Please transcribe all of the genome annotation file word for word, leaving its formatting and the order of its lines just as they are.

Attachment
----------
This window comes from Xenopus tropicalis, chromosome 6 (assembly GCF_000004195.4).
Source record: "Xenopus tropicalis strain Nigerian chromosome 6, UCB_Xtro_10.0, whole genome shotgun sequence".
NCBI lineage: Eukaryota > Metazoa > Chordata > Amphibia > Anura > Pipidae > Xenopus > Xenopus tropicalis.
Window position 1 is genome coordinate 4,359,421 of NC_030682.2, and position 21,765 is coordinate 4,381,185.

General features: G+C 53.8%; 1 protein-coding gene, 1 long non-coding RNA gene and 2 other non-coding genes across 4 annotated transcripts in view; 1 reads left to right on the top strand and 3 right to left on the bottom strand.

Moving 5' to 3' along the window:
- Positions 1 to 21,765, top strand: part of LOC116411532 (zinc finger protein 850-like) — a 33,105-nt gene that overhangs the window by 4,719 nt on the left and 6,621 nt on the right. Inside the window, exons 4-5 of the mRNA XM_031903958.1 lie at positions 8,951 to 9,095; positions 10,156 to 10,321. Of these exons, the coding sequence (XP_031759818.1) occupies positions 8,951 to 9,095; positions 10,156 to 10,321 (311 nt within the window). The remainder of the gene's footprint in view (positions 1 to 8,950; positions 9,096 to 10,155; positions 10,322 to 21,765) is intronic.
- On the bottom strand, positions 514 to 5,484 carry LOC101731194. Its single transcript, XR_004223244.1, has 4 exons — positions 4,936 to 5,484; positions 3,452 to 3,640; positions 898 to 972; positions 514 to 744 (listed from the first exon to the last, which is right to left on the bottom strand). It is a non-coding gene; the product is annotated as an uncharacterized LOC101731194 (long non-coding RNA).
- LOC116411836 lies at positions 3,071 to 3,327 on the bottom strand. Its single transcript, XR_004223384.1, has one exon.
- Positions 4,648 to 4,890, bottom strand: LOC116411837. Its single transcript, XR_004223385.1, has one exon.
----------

This window comes from Xenopus tropicalis, chromosome 6 (assembly GCF_000004195.4).
Source record: "Xenopus tropicalis strain Nigerian chromosome 6, UCB_Xtro_10.0, whole genome shotgun sequence".
NCBI lineage: Eukaryota > Metazoa > Chordata > Amphibia > Anura > Pipidae > Xenopus > Xenopus tropicalis.
Window position 1 is genome coordinate 4,359,421 of NC_030682.2, and position 21,765 is coordinate 4,381,185.

General features: G+C 53.8%; 1 protein-coding gene, 1 long non-coding RNA gene and 2 other non-coding genes across 4 annotated transcripts in view; 1 reads left to right on the top strand and 3 right to left on the bottom strand.

Moving 5' to 3' along the window:
- Positions 1 to 21,765, top strand: part of LOC116411532 (zinc finger protein 850-like) — a 33,105-nt gene that overhangs the window by 4,719 nt on the left and 6,621 nt on the right. Inside the window, exons 4-5 of the mRNA XM_031903958.1 lie at positions 8,951 to 9,095; positions 10,156 to 10,321. Of these exons, the coding sequence (XP_031759818.1) occupies positions 8,951 to 9,095; positions 10,156 to 10,321 (311 nt within the window). The remainder of the gene's footprint in view (positions 1 to 8,950; positions 9,096 to 10,155; positions 10,322 to 21,765) is intronic.
- On the bottom strand, positions 514 to 5,484 carry LOC101731194. Its single transcript, XR_004223244.1, has 4 exons — positions 4,936 to 5,484; positions 3,452 to 3,640; positions 898 to 972; positions 514 to 744 (listed from the first exon to the last, which is right to left on the bottom strand). It is a non-coding gene; the product is annotated as an uncharacterized LOC101731194 (long non-coding RNA).
- LOC116411836 lies at positions 3,071 to 3,327 on the bottom strand. Its single transcript, XR_004223384.1, has one exon.
- Positions 4,648 to 4,890, bottom strand: LOC116411837. Its single transcript, XR_004223385.1, has one exon.